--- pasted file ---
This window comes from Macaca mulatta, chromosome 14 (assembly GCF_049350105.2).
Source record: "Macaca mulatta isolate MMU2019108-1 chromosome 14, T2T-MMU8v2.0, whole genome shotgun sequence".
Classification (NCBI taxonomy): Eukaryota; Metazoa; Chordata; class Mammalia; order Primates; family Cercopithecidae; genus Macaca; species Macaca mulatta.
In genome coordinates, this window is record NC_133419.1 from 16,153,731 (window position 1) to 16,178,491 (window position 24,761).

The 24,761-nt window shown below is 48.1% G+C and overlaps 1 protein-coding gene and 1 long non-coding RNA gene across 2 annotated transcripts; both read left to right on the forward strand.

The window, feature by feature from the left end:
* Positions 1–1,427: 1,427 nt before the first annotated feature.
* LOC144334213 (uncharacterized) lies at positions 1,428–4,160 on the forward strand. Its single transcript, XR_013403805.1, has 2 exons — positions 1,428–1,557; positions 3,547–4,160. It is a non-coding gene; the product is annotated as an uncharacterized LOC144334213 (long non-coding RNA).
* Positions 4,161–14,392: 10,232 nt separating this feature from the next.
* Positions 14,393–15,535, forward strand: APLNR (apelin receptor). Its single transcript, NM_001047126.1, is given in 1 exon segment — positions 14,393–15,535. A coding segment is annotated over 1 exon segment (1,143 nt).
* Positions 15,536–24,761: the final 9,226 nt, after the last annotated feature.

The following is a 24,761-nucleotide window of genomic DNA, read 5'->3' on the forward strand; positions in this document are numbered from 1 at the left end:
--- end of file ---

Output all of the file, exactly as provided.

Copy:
This window comes from Macaca mulatta, chromosome 14 (assembly GCF_049350105.2).
Source record: "Macaca mulatta isolate MMU2019108-1 chromosome 14, T2T-MMU8v2.0, whole genome shotgun sequence".
Classification (NCBI taxonomy): Eukaryota; Metazoa; Chordata; class Mammalia; order Primates; family Cercopithecidae; genus Macaca; species Macaca mulatta.
In genome coordinates, this window is record NC_133419.1 from 16,153,731 (window position 1) to 16,178,491 (window position 24,761).

The 24,761-nt window shown below is 48.1% G+C and overlaps 1 protein-coding gene and 1 long non-coding RNA gene across 2 annotated transcripts; both read left to right on the forward strand.

The window, feature by feature from the left end:
* Positions 1–1,427: 1,427 nt before the first annotated feature.
* LOC144334213 (uncharacterized) lies at positions 1,428–4,160 on the forward strand. Its single transcript, XR_013403805.1, has 2 exons — positions 1,428–1,557; positions 3,547–4,160. It is a non-coding gene; the product is annotated as an uncharacterized LOC144334213 (long non-coding RNA).
* Positions 4,161–14,392: 10,232 nt separating this feature from the next.
* Positions 14,393–15,535, forward strand: APLNR (apelin receptor). Its single transcript, NM_001047126.1, is given in 1 exon segment — positions 14,393–15,535. A coding segment is annotated over 1 exon segment (1,143 nt).
* Positions 15,536–24,761: the final 9,226 nt, after the last annotated feature.

The following is a 24,761-nucleotide window of genomic DNA, read 5'->3' on the forward strand; positions in this document are numbered from 1 at the left end: